20 september 2011

Prime Minister Vladimir Putin meets with Minister of Education and Science Andrei Fursenko

The two officials discussed the modernisation of secondary school education and regional efforts to increase teachers’ salaries. The prime minister, who had earlier ordered an increase in teachers’ salaries to match the average wage for the regional economy, said that these efforts should continue until the desired effect is reached nationwide.

Transcript of the beginning of the meeting:

Vladimir Putin: Mr Fursenko, isn’t time passing fast? It seems like September 1 was only yesterday. How is the school modernisation project progressing? How would you assess the results of the regions’ efforts to increase teachers’ pay? How high is it now?

Andrei Fursenko: I will discuss this briefly. Nearly everything is ready. The first pay rise will take place on September 20-25 when teachers get their first pay check this school year. They will get their final September pay check in early October, but we can say that they will be given a rise already in September. We have signed the required agreements on time, and transferred the money to the regions. The regions took the necessary steps. I can tell you, Mr Putin, that 44 regions have drafted their own programmes. In four regions, teachers’ salaries will be above average, and in 44 regions they will be around the average across all sector of the economy. In 38 regions, they increased teachers’ pay by 30%. So, we still need to focus on regions where it is still below average. Our first goal, to raise salaries, has been met – or will be met quite soon.

Now my second point is…

Vladimir Putin: Let me emphasise that, as we have agreed, teachers’ pay should be brought up to the average everywhere, so these efforts should continue until the desired effect is reached nationwide. I know that this cannot be done everywhere in one stroke because in some regions the gap was too wide to close immediately. Regional incomes are not always high enough, and the federal money we provide for the programme cannot entirely cover the costs. However, all of the regional officials I have talked to have agreed that this goal can be accomplished within the next year.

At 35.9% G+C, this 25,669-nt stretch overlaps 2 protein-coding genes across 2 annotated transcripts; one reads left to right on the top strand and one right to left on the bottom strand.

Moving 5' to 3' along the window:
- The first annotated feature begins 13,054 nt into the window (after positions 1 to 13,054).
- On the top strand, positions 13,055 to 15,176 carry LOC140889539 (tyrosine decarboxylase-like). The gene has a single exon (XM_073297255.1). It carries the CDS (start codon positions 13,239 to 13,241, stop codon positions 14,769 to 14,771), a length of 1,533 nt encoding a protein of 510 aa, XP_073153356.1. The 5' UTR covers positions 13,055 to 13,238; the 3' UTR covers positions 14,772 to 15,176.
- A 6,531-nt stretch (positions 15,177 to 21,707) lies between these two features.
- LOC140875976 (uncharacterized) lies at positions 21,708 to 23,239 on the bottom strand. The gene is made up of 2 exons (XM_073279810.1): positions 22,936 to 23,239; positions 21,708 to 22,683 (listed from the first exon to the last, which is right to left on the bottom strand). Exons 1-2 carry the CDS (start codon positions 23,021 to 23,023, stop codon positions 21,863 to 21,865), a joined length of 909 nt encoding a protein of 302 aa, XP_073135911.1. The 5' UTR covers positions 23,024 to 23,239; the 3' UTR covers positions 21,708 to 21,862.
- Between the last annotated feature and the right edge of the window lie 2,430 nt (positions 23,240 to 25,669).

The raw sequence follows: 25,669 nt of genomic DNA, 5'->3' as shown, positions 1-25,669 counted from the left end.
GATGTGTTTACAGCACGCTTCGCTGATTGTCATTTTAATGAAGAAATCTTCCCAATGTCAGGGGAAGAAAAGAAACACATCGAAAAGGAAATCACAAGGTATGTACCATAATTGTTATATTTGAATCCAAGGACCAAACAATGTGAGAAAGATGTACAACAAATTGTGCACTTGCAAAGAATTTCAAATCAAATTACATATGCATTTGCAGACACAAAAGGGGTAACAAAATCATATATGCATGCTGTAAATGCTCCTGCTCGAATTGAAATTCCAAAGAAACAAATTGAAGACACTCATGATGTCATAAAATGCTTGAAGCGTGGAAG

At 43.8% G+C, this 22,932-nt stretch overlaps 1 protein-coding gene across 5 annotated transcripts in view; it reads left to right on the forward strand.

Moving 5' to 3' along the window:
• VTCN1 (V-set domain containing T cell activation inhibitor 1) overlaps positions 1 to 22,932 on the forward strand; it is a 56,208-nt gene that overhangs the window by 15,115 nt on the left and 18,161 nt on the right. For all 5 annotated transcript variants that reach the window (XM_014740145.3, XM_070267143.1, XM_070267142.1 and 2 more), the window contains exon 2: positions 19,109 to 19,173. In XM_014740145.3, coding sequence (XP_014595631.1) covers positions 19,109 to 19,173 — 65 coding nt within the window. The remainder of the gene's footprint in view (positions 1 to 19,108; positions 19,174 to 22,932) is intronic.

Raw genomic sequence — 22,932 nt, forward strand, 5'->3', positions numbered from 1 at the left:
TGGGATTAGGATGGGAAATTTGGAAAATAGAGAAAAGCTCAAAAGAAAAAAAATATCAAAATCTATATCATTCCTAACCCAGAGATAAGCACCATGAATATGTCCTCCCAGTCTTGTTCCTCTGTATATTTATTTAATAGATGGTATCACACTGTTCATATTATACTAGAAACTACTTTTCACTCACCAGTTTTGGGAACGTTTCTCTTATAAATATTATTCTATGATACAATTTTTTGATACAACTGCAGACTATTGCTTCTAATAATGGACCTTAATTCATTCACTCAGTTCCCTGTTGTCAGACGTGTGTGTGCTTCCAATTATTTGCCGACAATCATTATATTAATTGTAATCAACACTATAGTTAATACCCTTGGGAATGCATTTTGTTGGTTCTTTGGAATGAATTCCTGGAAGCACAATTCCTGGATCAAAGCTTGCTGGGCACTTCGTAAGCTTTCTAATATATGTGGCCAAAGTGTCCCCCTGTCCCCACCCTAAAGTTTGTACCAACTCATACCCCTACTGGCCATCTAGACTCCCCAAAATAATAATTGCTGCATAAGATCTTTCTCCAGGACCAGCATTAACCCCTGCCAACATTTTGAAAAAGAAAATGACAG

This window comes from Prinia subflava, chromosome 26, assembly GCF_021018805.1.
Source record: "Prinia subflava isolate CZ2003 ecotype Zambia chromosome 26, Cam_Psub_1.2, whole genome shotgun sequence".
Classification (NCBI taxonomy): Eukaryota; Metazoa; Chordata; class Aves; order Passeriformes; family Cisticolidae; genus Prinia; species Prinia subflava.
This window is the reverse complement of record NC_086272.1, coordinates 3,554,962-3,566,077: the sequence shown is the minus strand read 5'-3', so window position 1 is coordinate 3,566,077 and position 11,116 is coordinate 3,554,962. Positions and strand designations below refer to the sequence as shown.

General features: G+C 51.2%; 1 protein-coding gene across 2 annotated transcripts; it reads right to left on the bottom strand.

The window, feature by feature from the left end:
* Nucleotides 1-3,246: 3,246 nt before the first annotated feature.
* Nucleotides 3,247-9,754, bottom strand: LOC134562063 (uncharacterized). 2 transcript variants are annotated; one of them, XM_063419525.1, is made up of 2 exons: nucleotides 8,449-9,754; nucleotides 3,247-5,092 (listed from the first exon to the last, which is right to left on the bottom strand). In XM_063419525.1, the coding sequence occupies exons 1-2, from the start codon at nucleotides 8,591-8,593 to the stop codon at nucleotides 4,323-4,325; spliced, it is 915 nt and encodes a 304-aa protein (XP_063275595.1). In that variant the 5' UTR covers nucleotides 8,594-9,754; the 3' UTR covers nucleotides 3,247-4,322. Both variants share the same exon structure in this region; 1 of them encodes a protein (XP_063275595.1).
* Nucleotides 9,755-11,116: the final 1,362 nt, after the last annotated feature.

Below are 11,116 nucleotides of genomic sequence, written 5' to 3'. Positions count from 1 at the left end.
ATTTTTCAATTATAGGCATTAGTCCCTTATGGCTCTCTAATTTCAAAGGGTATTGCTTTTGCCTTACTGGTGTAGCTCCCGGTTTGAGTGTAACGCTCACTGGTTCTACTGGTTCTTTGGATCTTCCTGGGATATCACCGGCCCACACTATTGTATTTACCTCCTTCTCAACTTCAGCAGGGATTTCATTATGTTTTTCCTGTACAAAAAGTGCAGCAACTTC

Andrei Fursenko: We have set ourselves the deadline for the first quarter of 2012. We believe the number of regions that are not there yet will decrease significantly because this spending has been approved in next year’s budgets. It is also important that this project seems to have influenced the entire system, as in many regions other workers employed in education have seen their wages grow alongside teachers.

Vladimir Putin: This is very important indeed. And don’t forget when you contact your colleagues in the regions to always remind them that they should not forget preschool and kindergarten teachers.

Andrei Fursenko: The Sverdlovsk Region is one region that managed to raise additional funds and gave a pay rise to all education professionals at about the same time. The same holds true for Novgorod and several more regions.

Another point I would like to make is that we are closely monitoring the spending of the funds allocated by the federal and regional governments. What’s really important is how the federal subsidies served as the catalyst for this project, prompting the regions to allocate more money.

Would you look at this chart? It is interesting that the bulk of the funds went towards buying equipment. They have also expanded libraries, improved distance education programmes and transport, and made renovations. When you were formulating this task, you said, once teachers’ salaries reach the average level, the regions will be authorised to spend the remaining funds for whatever other projects they need. So, we gave the green light to those regions that have completed this task, warning them that no money should be spent on capital repairs until this goal is achieved. But for the regions that have met this goal, we plan, as has been agreed, to allow them to spend the money on other projects, including capital repairs. Some regions have already started doing this.

And my last important point is that we have established very tight monitoring. All of the agreements have been published on the United Russia party website. The Popular Front is also in control in each region, which is important because the Education Ministry does not have regional branches, so we cannot reach every region. Meanwhile, regional policies stipulate specific allocations for specific schools. This is being monitored and we will meet later this month for a large conference involving the Popular Front to assess the progress made by the regions, as well as the first results that they report. Afterwards, Mr Putin, I will be able to report the results of the first three months of the project.

Vladimir Putin: Good.